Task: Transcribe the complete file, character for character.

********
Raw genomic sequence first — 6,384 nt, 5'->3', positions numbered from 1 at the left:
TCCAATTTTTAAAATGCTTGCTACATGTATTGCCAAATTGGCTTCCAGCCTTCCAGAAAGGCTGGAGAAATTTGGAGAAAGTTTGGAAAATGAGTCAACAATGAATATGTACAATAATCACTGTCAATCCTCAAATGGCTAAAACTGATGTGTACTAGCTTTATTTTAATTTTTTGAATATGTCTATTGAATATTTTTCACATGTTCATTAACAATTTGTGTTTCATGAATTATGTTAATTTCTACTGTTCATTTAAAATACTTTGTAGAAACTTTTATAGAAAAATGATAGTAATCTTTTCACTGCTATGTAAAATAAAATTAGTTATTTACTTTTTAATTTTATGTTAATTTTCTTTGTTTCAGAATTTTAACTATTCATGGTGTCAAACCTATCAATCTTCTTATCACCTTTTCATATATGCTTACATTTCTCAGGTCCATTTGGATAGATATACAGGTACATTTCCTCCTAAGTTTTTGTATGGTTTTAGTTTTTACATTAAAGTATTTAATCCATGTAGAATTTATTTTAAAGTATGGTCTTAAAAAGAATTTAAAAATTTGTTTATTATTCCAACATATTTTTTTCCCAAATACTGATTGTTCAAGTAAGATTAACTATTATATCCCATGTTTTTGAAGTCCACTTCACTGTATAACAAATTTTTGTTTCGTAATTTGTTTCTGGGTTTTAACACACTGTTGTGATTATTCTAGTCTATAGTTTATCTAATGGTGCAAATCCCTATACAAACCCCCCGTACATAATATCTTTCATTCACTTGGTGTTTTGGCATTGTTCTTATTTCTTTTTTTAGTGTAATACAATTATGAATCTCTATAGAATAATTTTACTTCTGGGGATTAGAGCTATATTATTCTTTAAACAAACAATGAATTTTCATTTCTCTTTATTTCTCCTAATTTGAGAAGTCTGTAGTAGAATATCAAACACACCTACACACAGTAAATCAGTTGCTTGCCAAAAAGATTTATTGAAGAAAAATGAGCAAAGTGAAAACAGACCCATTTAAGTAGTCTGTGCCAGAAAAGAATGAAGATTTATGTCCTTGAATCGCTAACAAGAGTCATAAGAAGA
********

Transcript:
Raw genomic sequence first — 6,384 nt, 5'->3', positions numbered from 1 at the left:
TCCAATTTTTAAAATGCTTGCTACATGTATTGCCAAATTGGCTTCCAGCCTTCCAGAAAGGCTGGAGAAATTTGGAGAAAGTTTGGAAAATGAGTCAACAATGAATATGTACAATAATCACTGTCAATCCTCAAATGGCTAAAACTGATGTGTACTAGCTTTATTTTAATTTTTTGAATATGTCTATTGAATATTTTTCACATGTTCATTAACAATTTGTGTTTCATGAATTATGTTAATTTCTACTGTTCATTTAAAATACTTTGTAGAAACTTTTATAGAAAAATGATAGTAATCTTTTCACTGCTATGTAAAATAAAATTAGTTATTTACTTTTTAATTTTATGTTAATTTTCTTTGTTTCAGAATTTTAACTATTCATGGTGTCAAACCTATCAATCTTCTTATCACCTTTTCATATATGCTTACATTTCTCAGGTCCATTTGGATAGATATACAGGTACATTTCCTCCTAAGTTTTTGTATGGTTTTAGTTTTTACATTAAAGTATTTAATCCATGTAGAATTTATTTTAAAGTATGGTCTTAAAAAGAATTTAAAAATTTGTTTATTATTCCAACATATTTTTTTCCCAAATACTGATTGTTCAAGTAAGATTAACTATTATATCCCATGTTTTTGAAGTCCACTTCACTGTATAACAAATTTTTGTTTCGTAATTTGTTTCTGGGTTTTAACACACTGTTGTGATTATTCTAGTCTATAGTTTATCTAATGGTGCAAATCCCTATACAAACCCCCCGTACATAATATCTTTCATTCACTTGGTGTTTTGGCATTGTTCTTATTTCTTTTTTTAGTGTAATACAATTATGAATCTCTATAGAATAATTTTACTTCTGGGGATTAGAGCTATATTATTCTTTAAACAAACAATGAATTTTCATTTCTCTTTATTTCTCCTAATTTGAGAAGTCTGTAGTAGAATATCAAACACACCTACACACAGTAAATCAGTTGCTTGCCAAAAAGATTTATTGAAGAAAAATGAGCAAAGTGAAAACAGACCCATTTAAGTAGTCTGTGCCAGAAAAGAATGAAGATTTATGTCCTTGAATCGCTAACAAGAGTCATAAGAAGA